ERIC Number: ED189241
Record Type: RIE
Publication Date: 1980-May-22
Reference Count: 0
Remarks by Drew S. Days III, Assistant Attorney General, Civil Rights Division, Department of Justice, Before the American Bar Association National Institute, Washington Hilton (Washington, D.C., on May 22, 1980).
Days, Drew S., III
In this speech the Assistant Attorney General for the Civil Rights Division of the Department of Justice discusses the impact of racial and sex discrimination on the nation. The author reflects on the high costs of discrimination, financially and socially, in terms of riot damage, underutilization of the work force, crime, and poor education. In discussing the Federal government's recent affirmative action efforts, he notes that, despite equal opportunity legislation, institutional discriminatory barriers still exist and exacerbate problems of inequality. The author delineates the present administration's goals for affirmative action: (1) a cessation of discriminatory practices, (2) recruitment programs designed to increase pools of eligible minorities and women, (3) replacement of non-valid job related tests with valid devices, (4) increased minority and female hiring and promotion, and (5) back pay for victims of past discrimination. The author concludes with a call for creativity in the implementation of affirmative action and education of the American public about the costs of discrimination. (MK)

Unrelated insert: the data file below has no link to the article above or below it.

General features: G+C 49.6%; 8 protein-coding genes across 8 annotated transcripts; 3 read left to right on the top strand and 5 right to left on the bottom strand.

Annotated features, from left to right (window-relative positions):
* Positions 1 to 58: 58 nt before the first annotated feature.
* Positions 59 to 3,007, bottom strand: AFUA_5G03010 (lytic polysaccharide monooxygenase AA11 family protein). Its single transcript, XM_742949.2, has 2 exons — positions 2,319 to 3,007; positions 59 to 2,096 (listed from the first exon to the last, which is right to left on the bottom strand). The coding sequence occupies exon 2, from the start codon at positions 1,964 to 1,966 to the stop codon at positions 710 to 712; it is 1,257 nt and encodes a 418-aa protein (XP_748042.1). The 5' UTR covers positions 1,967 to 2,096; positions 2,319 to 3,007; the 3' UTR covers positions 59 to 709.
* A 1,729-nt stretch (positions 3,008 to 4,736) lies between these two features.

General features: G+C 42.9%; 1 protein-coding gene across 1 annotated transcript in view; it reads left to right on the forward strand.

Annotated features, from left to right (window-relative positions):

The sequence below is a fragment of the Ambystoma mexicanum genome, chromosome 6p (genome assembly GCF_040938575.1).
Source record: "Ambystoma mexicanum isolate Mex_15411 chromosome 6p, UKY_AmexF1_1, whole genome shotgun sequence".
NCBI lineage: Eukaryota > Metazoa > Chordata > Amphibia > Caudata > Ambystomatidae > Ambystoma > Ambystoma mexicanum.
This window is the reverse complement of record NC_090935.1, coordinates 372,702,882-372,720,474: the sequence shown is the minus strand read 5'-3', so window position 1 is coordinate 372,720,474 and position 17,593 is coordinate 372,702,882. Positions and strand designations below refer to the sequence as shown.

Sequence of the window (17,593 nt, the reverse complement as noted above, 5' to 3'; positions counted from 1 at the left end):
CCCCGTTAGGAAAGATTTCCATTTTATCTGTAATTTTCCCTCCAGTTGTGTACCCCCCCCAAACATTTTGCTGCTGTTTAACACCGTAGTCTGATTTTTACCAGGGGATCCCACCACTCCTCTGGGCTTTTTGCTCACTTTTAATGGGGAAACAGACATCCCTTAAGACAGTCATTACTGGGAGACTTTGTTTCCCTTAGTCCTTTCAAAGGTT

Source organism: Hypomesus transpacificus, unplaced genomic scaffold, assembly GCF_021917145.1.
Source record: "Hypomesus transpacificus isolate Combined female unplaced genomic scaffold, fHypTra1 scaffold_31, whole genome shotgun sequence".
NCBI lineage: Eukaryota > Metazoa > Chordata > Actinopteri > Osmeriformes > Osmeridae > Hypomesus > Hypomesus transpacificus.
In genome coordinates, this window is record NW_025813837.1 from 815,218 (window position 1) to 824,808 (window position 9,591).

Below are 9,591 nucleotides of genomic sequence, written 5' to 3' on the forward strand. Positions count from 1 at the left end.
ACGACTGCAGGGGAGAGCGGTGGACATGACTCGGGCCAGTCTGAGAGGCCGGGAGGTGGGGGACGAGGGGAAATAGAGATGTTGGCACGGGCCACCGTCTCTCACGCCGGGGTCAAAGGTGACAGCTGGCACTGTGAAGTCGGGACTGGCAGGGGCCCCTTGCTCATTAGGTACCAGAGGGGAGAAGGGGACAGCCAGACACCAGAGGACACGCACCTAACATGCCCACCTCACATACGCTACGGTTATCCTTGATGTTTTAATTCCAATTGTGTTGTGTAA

Publication Type: Speeches/Meeting Papers; Opinion Papers
Education Level: N/A
Authoring Institution: Department of Justice, Washington, DC. Civil Rights Div.